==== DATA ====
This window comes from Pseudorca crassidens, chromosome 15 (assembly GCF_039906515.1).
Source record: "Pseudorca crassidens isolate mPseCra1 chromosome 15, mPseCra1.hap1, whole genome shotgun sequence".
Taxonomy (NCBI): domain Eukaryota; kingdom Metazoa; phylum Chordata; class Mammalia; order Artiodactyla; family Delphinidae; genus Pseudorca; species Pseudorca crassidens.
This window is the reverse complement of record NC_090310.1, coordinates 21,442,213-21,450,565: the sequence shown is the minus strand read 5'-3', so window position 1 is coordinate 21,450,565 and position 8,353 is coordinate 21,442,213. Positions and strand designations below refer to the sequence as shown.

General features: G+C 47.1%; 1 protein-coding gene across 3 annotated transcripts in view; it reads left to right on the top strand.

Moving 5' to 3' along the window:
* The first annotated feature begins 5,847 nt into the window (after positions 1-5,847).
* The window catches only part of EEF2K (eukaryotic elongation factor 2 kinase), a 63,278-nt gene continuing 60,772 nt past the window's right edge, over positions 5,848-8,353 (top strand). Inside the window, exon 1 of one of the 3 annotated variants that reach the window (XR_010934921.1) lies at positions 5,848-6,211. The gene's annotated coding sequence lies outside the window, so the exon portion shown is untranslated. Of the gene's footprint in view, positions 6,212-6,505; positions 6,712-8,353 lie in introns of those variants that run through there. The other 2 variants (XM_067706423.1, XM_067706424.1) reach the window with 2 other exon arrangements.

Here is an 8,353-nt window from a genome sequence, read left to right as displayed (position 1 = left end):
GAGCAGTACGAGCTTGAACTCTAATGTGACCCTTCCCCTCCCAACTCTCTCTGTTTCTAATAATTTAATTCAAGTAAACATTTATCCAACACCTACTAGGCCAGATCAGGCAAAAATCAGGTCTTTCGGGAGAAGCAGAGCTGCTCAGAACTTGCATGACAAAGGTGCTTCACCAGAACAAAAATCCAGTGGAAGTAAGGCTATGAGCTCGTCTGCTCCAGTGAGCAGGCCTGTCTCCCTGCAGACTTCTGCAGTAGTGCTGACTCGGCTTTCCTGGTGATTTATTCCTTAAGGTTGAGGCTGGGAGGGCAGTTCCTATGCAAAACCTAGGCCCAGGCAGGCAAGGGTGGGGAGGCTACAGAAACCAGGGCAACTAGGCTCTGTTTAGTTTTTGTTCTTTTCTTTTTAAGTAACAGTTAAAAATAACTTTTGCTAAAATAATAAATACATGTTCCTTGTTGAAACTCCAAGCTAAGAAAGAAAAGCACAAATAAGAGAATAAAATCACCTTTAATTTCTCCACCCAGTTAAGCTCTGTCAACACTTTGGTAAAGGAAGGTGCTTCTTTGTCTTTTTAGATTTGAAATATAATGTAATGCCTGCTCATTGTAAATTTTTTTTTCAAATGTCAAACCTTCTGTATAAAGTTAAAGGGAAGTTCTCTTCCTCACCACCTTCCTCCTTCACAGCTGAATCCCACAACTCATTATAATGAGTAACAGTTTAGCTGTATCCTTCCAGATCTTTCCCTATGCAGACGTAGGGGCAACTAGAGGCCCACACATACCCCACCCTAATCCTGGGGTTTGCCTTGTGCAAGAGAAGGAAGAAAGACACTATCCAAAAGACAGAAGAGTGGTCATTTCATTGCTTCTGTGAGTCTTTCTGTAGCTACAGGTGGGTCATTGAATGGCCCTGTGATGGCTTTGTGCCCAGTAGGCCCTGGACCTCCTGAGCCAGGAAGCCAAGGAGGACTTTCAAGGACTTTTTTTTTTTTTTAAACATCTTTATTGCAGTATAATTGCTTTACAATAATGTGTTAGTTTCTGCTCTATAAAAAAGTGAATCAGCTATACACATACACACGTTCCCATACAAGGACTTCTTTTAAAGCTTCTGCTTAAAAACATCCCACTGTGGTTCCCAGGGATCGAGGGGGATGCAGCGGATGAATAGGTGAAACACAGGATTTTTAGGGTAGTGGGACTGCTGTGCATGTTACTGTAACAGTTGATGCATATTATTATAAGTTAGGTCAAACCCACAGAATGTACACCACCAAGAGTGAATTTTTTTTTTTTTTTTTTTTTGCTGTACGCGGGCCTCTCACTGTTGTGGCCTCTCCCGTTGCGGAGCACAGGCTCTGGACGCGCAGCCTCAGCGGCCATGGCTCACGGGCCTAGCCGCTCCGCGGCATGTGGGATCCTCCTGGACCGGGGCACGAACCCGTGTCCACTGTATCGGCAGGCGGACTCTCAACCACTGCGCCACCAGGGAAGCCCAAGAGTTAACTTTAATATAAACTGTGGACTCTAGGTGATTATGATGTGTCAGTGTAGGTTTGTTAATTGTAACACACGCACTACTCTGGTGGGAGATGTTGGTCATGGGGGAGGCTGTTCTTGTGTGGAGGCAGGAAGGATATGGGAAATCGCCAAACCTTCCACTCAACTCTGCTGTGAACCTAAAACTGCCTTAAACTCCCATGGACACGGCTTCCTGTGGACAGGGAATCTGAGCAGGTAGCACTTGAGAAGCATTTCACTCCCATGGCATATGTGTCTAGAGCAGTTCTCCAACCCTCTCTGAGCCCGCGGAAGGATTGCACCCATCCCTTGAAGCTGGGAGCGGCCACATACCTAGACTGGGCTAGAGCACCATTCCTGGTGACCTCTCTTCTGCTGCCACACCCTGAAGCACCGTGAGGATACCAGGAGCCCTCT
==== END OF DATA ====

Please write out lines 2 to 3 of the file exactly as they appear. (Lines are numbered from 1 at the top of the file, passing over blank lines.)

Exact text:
Source record: "Pseudorca crassidens isolate mPseCra1 chromosome 15, mPseCra1.hap1, whole genome shotgun sequence".
Taxonomy (NCBI): domain Eukaryota; kingdom Metazoa; phylum Chordata; class Mammalia; order Artiodactyla; family Delphinidae; genus Pseudorca; species Pseudorca crassidens.